8. I am sitting her thinking of redoing my ceilings. My handyman suggested I get the Home Depot scraper and knock it down myself. Otherwise, it is costly. I paid $600 for the LR, DR, and Hall. It was wet and messy but done in two days. Trying to save money this time around.

  9. I removed my popcorn ceiling easily using the method above. Just make sure that the floors are covered and you mask off 12 inches down from the ceiling. The tool from Home Depot works well but the edges tend to gouge. A 10 inch taping knife works the best. I did it in about one minute for every square foot and the drywall underneath was in pretty good shape. As the article says, sand and prime.

  10. I just removed my popcorn easily. I used the method above but used a plastic scraper. This worked miracles and lessened the chance for gouges. For the 5 x 6 room it took me one hour including clean up. Have a shop vac on hand, its a must for messy clean up. Luckily the ceiling is in good shape so I’m on my way to sand and prime.

  11. I live in a modular home that was built in 1986. The textured ceilings which were done in a stucco effect with what looks like joint compound. I sent a sample to a lab and according to them it contains 0.5% Chrysotile asbestos. My point is don’t assume your home doesn’t contain asbestos containing material based on it’s age. Have it tested anyway. I am having another lab test a sample because I found out there is a mimic for asbestos called high density polyethelene. Still waiting for those results.

  12. We started removing the popcorn from our 1954-built home before I was aware of the potential for asbestos. If anything, I thought I’d have to worry about lead. Anyway, we are almost done now and I am concerned about him sleeping in the room once we are finished. We have the windows open and a fan blowing out.I plan to vacuum and mop anything left on the floor when we are finished. Any suggestions?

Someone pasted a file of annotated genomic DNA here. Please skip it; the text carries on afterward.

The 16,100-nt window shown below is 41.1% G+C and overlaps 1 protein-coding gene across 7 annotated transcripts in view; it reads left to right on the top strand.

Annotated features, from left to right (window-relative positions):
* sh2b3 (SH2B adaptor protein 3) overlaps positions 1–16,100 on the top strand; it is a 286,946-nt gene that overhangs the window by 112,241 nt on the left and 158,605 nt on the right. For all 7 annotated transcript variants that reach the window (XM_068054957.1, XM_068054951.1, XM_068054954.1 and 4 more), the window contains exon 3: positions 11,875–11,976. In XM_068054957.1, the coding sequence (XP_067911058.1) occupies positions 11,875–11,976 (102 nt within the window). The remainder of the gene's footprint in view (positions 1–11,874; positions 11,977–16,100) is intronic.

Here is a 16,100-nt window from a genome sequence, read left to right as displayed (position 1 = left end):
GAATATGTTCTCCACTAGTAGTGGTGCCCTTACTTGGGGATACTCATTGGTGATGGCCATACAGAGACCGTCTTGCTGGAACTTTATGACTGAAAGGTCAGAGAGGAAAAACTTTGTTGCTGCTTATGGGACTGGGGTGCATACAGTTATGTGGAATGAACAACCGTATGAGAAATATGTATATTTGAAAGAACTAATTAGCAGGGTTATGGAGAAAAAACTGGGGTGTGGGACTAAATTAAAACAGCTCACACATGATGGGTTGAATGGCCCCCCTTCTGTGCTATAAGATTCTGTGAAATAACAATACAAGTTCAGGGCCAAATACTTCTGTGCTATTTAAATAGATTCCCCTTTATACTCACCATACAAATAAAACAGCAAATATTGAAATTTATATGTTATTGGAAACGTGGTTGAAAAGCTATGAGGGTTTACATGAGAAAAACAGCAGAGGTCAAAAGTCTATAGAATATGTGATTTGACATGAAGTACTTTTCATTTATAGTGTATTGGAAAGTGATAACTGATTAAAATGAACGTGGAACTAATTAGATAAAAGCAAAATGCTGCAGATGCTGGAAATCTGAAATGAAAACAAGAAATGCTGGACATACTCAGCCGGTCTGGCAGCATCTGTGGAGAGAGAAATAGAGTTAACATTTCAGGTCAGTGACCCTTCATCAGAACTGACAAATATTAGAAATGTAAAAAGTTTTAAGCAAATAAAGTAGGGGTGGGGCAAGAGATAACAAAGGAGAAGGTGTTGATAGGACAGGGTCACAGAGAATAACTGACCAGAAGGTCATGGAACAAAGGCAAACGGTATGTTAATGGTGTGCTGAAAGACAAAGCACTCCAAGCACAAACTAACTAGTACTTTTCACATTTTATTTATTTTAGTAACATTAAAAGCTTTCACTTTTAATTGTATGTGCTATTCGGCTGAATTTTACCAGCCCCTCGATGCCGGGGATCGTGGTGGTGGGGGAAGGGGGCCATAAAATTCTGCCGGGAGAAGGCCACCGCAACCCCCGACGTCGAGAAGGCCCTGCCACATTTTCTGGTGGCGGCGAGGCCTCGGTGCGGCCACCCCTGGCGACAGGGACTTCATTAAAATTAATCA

13. Hello Lisa,
    I am no expert but some where I read said DON’t vacuum. You will stir up the asbestos into the air. home vacuum cleaner filter can’t filter tiny asbestos and all end up in the air. Just mop wet and wipe down above floor place with wet cloth.

  14. I have done this in two homes that are both old homes. The one house, my mothers, I know that the popcorn was added when the previous owners remodeled it, it was all on plaster and had no problems. It is very messy but well worth the effort. once we got the texture removed we papered the ceilings with the textured paper called anyaglptia (unsure of the spelling), it looks like the old tin ceilings. It is pretty simple to hang, you must have two people and plenty fo chairs or scaffolding. I have always loved it from the first time I used it in a farmhouse years ago. But I was truly amazed at the people that have been in the house and that is the first thing they notice and compliment on. You used to be able to get it at Lowes but I just recently bought more to do the bedroom upstairs and had to order it online. It is about 15-17 bucks a double roll with shipping. The one thing to remember if considering this is dont assume that the square footage coverage on the package is what you need to buy, insted find out how wide the paper is and the length of the rolls, the most recent I bought was 21″ wide and 33′ long, so there fore I am only able to get two strips out of a roll leaving me with about 8′ waste, but you dont want to try to seam the paper in the middle of a strip. Simple things like these projects with replacing old light fixtures and buying the nicer ones, not like the ones they put in spec homes make a huge difference.

  15. Gee Wizz Folks…asbestos from one room wont kill you. The guys with the asbestos issues worked in it their whole life..All the hype was so asbestos folks could be sued over and over and over for millions and billions.

  16. Why doesn’t somebody design a scraping tool that has the corners of it bent upward a little bit on the ends? Then nobody would have to gouge the ceiling accidentally, and they could work faster? Seems like I have seen that somewhere!?